Samsung unveiled a tonne of new phones last week, from a trio of Samsung Galaxy S10 phones - the S10, S10+ and S10e - to high-tech upgrades like the Galaxy S10 5G and Galaxy Fold. It’s the latter that we’re most interested in, as we take a look at the surprising new technology that allows the $1980 Galaxy Fold to turn from a 7.3-inch tablet into a compact 4.6-inch foldable smartphone you can fit in your pocket. I bet you are curious to know how the foldable screen works. Here’s what you need to know!
Infinity Flex display
First of all, there are two screens in play, arranged in a book-like configuration: a 4.6-inch Super AMOLED cover screen and a folding 7.3-inch Infinity Flex Display on the inside. That means you’re using completely separate screens between the two modes. Contrast that to the Flexpai Royole, the first foldable phone to come to market, which uses a single display that can have its edges folded back to return to a phone-like form factor. Either way, you’re left with a relatively thick phone in its folded mode, but the screen space advantage over a standard phone when unfolded is substantial.
In order for the folding mechanic to work, Samsung had to develop a new polymer screen layer that was half the thickness of those found in ordinary smartphones. This allows the screen to fold without the two halves of the screen grating against each other. As well as the screen itself, each layer within it needed to be capable of bending repeatedly without breaking - which is why we have seen folding displays for almost a decade, but it is only in 2019 that Samsung (and other firms) are able to use them in a smartphone.
Special metal hinge
Another key part of the Galaxy Fold is a special metal hinge which separates the back of the device into two sections. This hinge conceals the interlocking gears that carefully transition the device from folded to flat, without allowing users to accidentally overextend or stress the mechanism. That’s how the screen can survive being opened and closed hundreds of thousands of times, enough that it should survive some way past the normal replacement date of a modern smartphone. Samsung also aimed to make sure the two sides were balanced, with electronics and batteries distributed to ensure an even weight distribution.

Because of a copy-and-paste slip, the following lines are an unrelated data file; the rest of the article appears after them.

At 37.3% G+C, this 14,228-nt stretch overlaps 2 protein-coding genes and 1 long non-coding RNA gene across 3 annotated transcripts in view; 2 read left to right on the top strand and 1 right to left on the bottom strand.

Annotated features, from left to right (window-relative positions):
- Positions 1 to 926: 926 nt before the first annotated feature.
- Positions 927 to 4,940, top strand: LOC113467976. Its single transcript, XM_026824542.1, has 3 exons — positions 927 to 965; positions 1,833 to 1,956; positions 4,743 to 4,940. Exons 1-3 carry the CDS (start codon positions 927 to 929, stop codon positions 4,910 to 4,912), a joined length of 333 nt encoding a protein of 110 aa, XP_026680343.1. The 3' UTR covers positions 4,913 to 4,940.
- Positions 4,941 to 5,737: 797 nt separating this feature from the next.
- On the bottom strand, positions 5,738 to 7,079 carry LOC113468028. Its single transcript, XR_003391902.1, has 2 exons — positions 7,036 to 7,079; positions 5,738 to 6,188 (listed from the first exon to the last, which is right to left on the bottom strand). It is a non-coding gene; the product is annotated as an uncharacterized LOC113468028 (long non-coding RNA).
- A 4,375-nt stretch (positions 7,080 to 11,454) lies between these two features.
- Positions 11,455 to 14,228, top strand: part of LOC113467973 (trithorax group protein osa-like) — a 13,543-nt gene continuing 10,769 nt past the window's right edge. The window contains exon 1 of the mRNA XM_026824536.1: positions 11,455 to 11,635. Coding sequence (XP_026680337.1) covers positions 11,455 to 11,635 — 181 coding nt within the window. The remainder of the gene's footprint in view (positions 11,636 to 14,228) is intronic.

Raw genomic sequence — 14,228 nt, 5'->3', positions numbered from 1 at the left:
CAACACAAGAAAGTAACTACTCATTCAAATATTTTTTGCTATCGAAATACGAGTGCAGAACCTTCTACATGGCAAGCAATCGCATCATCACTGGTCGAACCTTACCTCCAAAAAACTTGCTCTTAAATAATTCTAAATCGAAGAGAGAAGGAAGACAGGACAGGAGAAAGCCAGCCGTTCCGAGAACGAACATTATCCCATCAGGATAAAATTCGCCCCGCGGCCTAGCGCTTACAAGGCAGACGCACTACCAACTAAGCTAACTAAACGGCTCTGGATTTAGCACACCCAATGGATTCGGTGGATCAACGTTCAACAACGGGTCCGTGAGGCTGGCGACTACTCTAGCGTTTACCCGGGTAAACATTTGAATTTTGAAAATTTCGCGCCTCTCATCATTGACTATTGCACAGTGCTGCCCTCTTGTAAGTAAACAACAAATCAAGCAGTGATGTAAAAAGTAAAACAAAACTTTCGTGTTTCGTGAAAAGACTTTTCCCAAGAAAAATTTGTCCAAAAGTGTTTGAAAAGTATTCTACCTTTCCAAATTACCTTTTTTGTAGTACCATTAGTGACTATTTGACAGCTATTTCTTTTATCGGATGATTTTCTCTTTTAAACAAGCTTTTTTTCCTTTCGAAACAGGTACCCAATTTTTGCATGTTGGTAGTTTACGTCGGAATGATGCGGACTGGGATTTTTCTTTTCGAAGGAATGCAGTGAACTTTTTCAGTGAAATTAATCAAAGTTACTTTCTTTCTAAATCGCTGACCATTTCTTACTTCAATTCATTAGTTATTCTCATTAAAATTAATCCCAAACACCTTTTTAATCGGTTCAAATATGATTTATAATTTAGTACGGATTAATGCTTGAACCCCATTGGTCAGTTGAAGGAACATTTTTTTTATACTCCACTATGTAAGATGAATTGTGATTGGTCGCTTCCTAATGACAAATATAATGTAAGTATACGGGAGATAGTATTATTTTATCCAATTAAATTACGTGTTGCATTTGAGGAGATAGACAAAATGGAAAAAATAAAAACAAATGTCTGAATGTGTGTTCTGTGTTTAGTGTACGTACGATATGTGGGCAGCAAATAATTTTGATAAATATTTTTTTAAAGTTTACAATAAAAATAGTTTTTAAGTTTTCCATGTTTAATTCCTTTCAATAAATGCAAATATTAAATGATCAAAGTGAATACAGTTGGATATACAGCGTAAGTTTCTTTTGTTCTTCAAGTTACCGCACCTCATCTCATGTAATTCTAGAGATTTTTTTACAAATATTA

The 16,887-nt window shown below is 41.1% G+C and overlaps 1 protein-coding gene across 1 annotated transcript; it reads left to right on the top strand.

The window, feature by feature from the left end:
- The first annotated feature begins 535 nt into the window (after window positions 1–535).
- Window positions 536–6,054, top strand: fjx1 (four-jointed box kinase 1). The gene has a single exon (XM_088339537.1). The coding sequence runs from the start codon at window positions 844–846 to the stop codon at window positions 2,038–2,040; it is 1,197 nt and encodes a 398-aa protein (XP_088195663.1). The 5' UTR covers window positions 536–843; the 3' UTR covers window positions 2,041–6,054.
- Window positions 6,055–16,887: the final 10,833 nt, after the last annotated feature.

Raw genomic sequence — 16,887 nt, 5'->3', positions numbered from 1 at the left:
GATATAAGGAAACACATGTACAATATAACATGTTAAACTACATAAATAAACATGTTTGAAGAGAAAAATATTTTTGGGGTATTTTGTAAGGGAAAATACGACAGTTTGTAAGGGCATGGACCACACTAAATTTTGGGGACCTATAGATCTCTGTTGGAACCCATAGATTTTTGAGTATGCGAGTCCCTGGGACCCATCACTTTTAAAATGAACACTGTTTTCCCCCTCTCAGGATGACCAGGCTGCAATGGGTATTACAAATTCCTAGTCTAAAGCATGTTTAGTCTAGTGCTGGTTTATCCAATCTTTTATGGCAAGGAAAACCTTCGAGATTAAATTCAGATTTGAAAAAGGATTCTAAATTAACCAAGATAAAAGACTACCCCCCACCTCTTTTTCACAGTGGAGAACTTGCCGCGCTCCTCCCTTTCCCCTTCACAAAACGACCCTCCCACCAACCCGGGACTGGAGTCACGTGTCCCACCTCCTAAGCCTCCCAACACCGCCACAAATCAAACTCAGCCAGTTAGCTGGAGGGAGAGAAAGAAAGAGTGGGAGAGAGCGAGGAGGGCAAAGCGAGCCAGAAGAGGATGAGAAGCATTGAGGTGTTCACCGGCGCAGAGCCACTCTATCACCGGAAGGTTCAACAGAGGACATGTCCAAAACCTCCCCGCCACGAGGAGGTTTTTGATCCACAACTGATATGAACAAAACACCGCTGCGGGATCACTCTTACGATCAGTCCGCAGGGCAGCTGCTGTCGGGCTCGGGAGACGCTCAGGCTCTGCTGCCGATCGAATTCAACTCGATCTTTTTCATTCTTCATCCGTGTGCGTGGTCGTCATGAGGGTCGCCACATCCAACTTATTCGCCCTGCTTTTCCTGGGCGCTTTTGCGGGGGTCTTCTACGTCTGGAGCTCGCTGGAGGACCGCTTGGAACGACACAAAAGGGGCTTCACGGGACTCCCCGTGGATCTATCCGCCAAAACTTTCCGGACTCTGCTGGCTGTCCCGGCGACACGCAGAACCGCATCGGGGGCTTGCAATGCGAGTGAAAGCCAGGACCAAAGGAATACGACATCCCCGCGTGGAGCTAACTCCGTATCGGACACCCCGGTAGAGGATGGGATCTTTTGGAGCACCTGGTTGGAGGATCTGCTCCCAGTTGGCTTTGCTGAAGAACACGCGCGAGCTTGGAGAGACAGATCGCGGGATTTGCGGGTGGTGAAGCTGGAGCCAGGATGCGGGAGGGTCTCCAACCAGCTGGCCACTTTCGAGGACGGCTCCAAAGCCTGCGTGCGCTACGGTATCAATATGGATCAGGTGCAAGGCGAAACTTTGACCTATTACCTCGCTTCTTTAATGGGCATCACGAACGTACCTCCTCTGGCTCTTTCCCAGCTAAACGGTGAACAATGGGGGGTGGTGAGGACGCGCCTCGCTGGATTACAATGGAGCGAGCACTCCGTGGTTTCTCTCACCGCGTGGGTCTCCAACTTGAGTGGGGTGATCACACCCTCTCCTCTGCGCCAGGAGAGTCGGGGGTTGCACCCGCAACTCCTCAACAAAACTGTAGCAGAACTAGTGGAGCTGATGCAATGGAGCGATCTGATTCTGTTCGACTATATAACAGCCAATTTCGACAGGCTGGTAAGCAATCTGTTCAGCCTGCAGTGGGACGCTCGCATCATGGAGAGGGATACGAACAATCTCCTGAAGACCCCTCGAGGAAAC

While the Galaxy Fold appears advanced, it does have one design flaw: its front-facing cameras on the inner display are located in a large notch in the upper right of the display. This intrudes on nearly a third of the screen, making it much less subtle than the hole-punch notch included on the Samsung Galaxy S10, S10+ and S10e. There’s also no sub-surface fingerprint reader, with the Galaxy Fold using the same side-mounted fingerprint reader as the cheaper Galaxy S10e. However, these are the sort of first-generation compromises that you kind of expect - and Samsung seem to have made relatively few cuts elsewhere in pursuit of their vision.
As powerful as the Samsung Galaxy S10
Internally, the Galaxy Fold is just as powerful as the flagship S10, with a Snapdragon 855 processor, 12GB of RAM, 512GB of storage and six cameras: one on the front cover, two front-facers within the larger screen and three on the back. The rear-facing cameras are in the same regular, wide angle and telephoto configuration as the vanilla Galaxy S10. USB-C fast charging, a headphone jack and WiFi 5 (ac) are also included. The Galaxy Fold will also support 5G in some models, just in case you want all of the bleeding edge technologies in one smartphone. All of this is powered by a pair of batteries, totalling 4380mAh. That’s small for a tablet, but big for a phone, so it’ll be interesting to see how the battery life pans out.
As well as nailing the hardware, Samsung also needed to ensure their software and Android OneUI interface was up to the challenge. They’ve added three-way split-screen multi-tasking, in order to best use that extra screen space when in tablet mode. If you’ve ever wanted to watch a Twitch video stream while surfing the web and checking your Twitter mentions, this is the smartphone for you.
There’s also automatic switching of apps from the two screens as the phone is opened and closed, something Samsung is calling app continuity. For example, if you’re looking at a map or web page on the front screen, the app will be resized to fit the larger screen when it is unfolded. Android developers have had to support a wide range of screen shapes and sizes for years, so most apps should work out of the box on the Galaxy Fold in this way. However, Samsung will need to create an intuitive experience for new users in order to demonstrate the advantages of this striking design; it’ll be interesting to see the first reviews to gauge how well they accomplish this.
The Galaxy Fold will be released on May 3rd for $1980 or €2000, which should work out at least £1820 in the UK. However, an official UK price has yet to be announced, so stay tuned for this news as it arrives. You’ll be able to choose one of four colours for the device: Space Silver, Cosmos Black, Martian Green and Astro Blue.
What do you think of the Galaxy Fold? Let me know via Twitter @wsjudd. Thanks for checking out the article and we’ll catch you on the next one!